Investors this morning are watching Greece.
No, you haven’t been transported back to 2010 or even last week… there is just still no end in sight to the circular fight between Greece and the European “troika” of European Central Bank, International Monetary Fund and European Commission.
So as a refresher, here is what we’re fighting about this time: The loans from Greece’s 2010 bailout have come due. Without some form of loan extension, Greek banks will run out of collateral in about 14 weeks, according to JP Morgan (JPM).
Greece would like to use this opportunity of extension to renegotiate its bailout; Europe would prefer to give Greece some extra money as an extension of the old deal.
So in a sense what we’re fighting about is whether Greece gets a new agreement or more of the same. Business Insider has a whole article about how those two words, “new agreement,” are central to the whole thing. Greece says it’s adamant about the new deal because it’s the only way they can encourage economic growth while still repaying their loans. For example, Greece would like to maintain its current surplus rate at 1.5% of GDP while the EU is calling for Greece to increase budget surplus to 4.5% of GDP.
If you don’t know the arguments of the two sides just yet, don’t worry – you probably have a few more weeks to learn them. According to Yahoo Finance’s Rick Newman, we’re not likely to see a deal any time soon. Why? Because Greece still has 14 weeks before it runs out of cash. If history has taught us anything, it’s that these negotiations aren’t resolved until the 11th hour. The end of February “is going to be the pucker moment. We will know then if Greece is going to go along with these demands for austerity that Europe insists upon in order to get the next amount of money. If they don’t do that, that starts in motion the next thing, which is will Greece run out of money?”
If that happens, then mark your calendars for late March, because that’s when we’re in for the next round of déjà vu – namely, will Greece default and exit the Euro Zone? This time around, Europe is in better economic position than last time. Newman put it like this in the video above: “The other countries in question such as Spain and Portugal, they are in better shape and it seems like Europe can just deal with it better then it could a couple of years ago. So what I think that means for Greece is that Europe is probably feeling a little more embolden[ed].” And that means Greece has a lot less leverage.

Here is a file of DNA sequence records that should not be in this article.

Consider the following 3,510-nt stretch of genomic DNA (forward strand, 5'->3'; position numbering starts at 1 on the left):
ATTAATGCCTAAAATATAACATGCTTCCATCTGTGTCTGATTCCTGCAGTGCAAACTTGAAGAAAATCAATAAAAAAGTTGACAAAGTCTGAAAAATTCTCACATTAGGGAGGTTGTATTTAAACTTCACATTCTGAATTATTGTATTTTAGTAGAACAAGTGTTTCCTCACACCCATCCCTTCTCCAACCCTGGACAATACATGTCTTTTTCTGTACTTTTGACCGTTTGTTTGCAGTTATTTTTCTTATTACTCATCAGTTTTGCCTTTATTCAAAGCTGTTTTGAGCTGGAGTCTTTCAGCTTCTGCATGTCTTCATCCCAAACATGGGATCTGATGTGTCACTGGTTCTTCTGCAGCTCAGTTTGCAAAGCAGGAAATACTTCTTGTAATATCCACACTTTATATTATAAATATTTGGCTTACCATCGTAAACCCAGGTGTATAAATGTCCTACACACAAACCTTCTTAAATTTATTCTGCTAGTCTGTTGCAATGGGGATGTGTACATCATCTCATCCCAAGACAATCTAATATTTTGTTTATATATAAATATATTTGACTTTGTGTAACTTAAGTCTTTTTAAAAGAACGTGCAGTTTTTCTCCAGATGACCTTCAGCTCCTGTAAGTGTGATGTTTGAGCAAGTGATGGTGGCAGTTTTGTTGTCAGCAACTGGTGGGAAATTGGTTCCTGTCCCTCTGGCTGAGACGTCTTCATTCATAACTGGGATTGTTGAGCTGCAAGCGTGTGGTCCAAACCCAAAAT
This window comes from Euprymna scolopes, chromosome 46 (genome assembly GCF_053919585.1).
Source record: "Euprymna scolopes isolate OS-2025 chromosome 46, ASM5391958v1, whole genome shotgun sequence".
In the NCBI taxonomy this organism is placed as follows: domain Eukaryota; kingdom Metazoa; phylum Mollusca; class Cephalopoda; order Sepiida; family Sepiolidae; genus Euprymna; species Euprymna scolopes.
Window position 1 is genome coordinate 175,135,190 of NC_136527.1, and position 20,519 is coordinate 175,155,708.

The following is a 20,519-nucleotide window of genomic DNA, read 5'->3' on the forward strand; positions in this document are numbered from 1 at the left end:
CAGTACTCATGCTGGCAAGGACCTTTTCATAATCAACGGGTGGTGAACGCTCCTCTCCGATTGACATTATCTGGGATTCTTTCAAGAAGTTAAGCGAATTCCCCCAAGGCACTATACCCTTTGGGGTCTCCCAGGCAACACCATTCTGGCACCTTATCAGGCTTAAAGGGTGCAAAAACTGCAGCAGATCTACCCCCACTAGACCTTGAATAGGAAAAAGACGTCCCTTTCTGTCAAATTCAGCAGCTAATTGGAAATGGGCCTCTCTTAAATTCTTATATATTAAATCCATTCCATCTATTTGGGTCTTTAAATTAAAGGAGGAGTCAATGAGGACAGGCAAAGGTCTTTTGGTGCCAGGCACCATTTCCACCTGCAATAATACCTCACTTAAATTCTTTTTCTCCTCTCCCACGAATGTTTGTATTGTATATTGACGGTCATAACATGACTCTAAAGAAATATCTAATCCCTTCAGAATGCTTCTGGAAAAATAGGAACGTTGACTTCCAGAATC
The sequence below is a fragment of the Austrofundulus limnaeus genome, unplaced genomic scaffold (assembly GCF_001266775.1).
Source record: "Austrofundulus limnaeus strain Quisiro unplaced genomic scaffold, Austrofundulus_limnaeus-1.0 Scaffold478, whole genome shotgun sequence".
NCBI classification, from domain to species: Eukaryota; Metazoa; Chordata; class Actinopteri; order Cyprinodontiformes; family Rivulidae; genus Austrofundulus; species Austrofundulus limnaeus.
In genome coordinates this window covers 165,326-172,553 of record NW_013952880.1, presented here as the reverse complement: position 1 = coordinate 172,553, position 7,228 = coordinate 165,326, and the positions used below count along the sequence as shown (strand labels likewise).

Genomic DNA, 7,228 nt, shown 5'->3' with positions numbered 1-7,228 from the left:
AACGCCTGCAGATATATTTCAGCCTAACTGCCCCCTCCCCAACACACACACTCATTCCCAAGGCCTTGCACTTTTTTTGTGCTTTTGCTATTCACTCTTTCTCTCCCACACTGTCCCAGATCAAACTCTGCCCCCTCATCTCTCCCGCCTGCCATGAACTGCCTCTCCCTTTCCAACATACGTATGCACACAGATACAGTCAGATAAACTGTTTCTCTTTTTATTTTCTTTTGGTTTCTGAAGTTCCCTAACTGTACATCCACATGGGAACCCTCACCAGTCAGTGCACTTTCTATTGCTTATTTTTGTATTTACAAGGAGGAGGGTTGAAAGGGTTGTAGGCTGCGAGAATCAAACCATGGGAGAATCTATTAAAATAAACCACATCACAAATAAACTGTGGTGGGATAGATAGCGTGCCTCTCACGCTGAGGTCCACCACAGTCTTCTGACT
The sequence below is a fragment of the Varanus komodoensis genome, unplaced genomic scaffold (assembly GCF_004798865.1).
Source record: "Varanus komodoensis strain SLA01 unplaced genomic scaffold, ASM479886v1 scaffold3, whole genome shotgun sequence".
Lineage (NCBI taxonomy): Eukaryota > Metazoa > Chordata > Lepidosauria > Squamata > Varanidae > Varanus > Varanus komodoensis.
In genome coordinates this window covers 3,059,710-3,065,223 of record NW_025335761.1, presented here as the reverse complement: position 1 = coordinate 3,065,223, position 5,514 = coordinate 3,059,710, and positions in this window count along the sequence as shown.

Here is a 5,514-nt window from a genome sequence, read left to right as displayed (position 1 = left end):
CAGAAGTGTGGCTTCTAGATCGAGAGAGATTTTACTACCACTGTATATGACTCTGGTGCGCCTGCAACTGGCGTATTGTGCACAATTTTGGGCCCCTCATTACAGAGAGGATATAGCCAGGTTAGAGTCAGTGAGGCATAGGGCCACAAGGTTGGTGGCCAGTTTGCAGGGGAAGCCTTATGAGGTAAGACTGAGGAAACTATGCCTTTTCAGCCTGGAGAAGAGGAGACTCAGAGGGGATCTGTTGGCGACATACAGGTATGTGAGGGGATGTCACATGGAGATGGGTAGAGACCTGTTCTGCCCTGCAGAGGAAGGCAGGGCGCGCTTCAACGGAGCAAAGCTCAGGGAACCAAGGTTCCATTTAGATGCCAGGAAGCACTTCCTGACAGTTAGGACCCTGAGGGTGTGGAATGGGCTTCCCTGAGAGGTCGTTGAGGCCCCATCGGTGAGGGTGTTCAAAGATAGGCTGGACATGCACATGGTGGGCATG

One person who may not have gotten that memo is Greek Finance Minister Yanis Varoufakis. He has in many ways emerged as the rock star of these negotiations. He hasn’t been shy about speaking to the media and even wrote an op-ed on the negotiations that appeared in Monday’s New York Times, coincidentally the day Greece and Europe were slated to resolve their differences and failed.
Varoufakis has a background in game theory – something that, while complicated, has been a favorite tool of pundits when dissecting these negotiations between Greece and Europe. In his own words, “Because I spent many years during my previous life as an academic researching game theory, some commentators rushed to presume that as Greece’s new finance minister I was busily devising bluffs, stratagems and outside options, struggling to improve upon a weak hand.”
He quickly rebuffs this statement, saying “Nothing could be further form the truth.” The reason, as he sees it, is motives. In game theory applied to say, gambling , the motives are clear: Each party wants to win money. In these negotiations, not so much. Greece sees its role in these talks as nothing less than re-writing the social contract of Europe.
To understand this, you might want another refresher: In December, the ‘radical’ left wing party Syriza won Greece’s election in a historic victory. It was that election that nabbed Varoufakis his current job. So in many ways, this government’s negotiations are about more than defending the Greek economy; they’re defending the liberal principles that got them elected. At least that’s how Varoufakis presents it.
In his words: “How do we know that our modest policy agenda, which constitutes our red line, is right in [philosopher Immanuel] Kant’s terms? We know by looking into the eyes of the hungry in the streets of our cities or contemplating our stressed middle class, or considering the interests of hard-working people in every European village and city within our monetary union.”
If you thought that was laying it on thick, here’s his closer: “Europe will only regain its soul when it regains the people’s trust by putting their interests center-stage.”
But despite all the grand standing, Newman is confident that Greece will be the party to cave in these negotiations… but just enough to keep kicking the can down the road. “Greece’s economic condition is getting slightly better. The rest of Europe’s economic condition is slightly improving,” he said. “This is the strategy, kick the can down the road. Just get better enough so we’re out of the woods.”
But bottom line? “Greece will blink first,” said Newman.
Do you agree? Let us know in the comments below.
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